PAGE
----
Schools Standoff: Waiting On Opinions

A very important legal opinion could arrive from Nashville before the end of the year. And it is likely to be central to the entire standoff between Shelby County’s two public school systems.

Shelby County Election Commission chairman Bill Giannini is awaiting a legal opinion from the state election coordinator’s office on several points beyond the question of who would vote in a February referendum on an MCS charter surrender.

The other points include when does the 45-60 day period to hold the special election begin, is there a point at which the MCS board could take back its call for the special election and what is the point of no return for cranking up the machinery of holding an election.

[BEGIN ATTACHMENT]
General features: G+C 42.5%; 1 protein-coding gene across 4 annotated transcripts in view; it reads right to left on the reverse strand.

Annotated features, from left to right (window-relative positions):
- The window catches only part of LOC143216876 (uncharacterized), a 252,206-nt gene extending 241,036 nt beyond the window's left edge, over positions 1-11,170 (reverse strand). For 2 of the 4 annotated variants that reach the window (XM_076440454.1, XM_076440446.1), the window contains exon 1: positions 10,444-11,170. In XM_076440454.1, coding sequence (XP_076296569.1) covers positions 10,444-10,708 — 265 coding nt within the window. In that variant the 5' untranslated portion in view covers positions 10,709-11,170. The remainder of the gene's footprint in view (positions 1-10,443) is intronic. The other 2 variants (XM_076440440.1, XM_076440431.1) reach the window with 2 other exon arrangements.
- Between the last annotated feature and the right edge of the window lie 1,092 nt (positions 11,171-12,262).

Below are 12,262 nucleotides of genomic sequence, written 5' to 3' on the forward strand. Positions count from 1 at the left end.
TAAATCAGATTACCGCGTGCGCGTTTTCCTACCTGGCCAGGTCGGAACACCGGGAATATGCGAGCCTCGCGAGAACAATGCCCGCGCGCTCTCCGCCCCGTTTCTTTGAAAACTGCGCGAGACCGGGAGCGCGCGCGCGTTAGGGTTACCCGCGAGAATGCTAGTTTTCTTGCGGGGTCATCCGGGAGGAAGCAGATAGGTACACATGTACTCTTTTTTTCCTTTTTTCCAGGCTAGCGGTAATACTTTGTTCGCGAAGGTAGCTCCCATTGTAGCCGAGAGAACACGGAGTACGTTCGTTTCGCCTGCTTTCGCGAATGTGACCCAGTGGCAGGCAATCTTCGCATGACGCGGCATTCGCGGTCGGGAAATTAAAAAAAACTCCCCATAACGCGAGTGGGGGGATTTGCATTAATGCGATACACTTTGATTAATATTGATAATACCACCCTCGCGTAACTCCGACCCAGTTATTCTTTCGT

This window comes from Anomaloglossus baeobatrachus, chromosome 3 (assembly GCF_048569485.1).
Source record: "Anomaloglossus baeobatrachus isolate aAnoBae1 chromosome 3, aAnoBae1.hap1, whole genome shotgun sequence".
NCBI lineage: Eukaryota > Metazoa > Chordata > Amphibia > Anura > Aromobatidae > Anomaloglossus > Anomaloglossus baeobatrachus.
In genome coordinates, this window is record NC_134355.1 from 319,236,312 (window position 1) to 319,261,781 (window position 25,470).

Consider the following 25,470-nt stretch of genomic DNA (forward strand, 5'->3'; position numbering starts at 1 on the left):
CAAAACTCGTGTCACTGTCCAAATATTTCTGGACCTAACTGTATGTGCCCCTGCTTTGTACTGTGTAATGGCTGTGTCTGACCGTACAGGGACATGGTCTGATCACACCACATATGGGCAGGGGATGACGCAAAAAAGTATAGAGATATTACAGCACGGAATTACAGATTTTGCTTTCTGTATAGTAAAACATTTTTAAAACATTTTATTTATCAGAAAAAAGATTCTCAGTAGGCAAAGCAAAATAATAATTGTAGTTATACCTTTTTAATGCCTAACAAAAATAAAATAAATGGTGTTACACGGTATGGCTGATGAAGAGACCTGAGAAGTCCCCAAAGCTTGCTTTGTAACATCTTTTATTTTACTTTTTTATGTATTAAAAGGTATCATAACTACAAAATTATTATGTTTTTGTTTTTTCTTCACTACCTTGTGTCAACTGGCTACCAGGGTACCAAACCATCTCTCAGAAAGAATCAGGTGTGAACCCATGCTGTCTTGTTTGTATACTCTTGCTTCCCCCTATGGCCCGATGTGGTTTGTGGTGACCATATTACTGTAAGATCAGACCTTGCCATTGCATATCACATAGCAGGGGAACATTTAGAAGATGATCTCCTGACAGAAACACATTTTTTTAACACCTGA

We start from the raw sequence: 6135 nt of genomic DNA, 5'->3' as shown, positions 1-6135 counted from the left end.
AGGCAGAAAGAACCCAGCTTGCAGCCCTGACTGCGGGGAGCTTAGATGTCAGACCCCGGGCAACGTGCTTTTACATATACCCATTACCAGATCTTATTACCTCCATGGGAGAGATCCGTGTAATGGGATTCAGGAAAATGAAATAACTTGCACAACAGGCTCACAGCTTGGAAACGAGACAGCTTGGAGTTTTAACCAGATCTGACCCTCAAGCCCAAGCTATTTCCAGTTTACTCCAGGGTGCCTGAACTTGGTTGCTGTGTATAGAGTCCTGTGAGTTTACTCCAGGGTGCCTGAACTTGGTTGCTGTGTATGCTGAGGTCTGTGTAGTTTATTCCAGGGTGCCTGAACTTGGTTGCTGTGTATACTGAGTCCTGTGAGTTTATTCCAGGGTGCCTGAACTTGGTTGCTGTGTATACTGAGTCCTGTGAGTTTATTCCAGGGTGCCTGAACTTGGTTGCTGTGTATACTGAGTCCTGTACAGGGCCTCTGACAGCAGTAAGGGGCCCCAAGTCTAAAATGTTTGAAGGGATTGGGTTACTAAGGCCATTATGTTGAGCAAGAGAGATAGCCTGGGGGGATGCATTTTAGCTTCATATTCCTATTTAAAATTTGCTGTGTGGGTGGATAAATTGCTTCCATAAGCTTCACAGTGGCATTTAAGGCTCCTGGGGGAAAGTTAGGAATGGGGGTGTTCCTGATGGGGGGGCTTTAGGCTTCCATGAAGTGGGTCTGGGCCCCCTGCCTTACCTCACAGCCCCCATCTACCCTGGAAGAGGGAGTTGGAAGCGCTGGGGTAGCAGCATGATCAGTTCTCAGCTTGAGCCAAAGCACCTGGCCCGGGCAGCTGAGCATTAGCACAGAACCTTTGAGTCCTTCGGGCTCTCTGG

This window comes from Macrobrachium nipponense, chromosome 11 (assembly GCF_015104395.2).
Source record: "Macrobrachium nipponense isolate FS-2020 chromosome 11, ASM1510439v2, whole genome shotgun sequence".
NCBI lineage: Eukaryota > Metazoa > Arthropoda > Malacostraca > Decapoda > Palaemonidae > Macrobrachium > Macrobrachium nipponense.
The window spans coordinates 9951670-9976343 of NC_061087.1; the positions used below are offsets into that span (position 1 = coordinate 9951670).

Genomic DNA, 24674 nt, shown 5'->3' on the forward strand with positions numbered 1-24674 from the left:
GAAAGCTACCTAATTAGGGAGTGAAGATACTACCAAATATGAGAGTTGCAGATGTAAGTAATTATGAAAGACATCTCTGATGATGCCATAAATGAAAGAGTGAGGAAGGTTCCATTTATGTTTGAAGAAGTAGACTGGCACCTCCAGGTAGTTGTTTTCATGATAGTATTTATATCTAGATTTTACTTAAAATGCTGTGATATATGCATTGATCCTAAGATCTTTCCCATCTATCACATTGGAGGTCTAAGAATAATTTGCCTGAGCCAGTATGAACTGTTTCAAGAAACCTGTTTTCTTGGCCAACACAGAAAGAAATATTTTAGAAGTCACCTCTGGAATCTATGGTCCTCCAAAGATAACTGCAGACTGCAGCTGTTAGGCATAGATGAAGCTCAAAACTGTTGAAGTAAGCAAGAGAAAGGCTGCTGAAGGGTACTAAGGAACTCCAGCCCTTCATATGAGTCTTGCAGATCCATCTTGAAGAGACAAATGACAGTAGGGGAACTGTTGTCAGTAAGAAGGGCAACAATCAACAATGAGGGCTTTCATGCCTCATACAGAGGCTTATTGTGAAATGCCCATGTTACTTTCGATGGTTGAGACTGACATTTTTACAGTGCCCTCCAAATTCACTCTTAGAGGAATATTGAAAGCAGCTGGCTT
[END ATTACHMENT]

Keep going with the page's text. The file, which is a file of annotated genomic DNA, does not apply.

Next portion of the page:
Giannini said the opinion will probably also run through the Tennessee Attorney General’s office for review before it comes to Memphis. But he expects there might be an opinion by the end of this week.

We’ll be working through the holiday weekend on that and other points in what is already shaping up as the top political story of 2011. It’s never too soon for retrospectives in social media. Just in case, we are working on ways to purge this post or at least assign another reporter’s name to it if this all fizzles.

Mayors Wharton and Luttrell will be at Myron Lowery’s annual prayer breakfast on New Year’s day. We’ll have an ear out for any further word from that front.

Lowery’s prayer breakfast became a must cover holiday stop in the 1990s when then Mayor Willie Herenton used it as the point at which to lay out his agenda for the coming year. So far, not much evidence that Luttrell or Wharton share Herenton’s zeal for starting the new year with a heaping helping of controversy.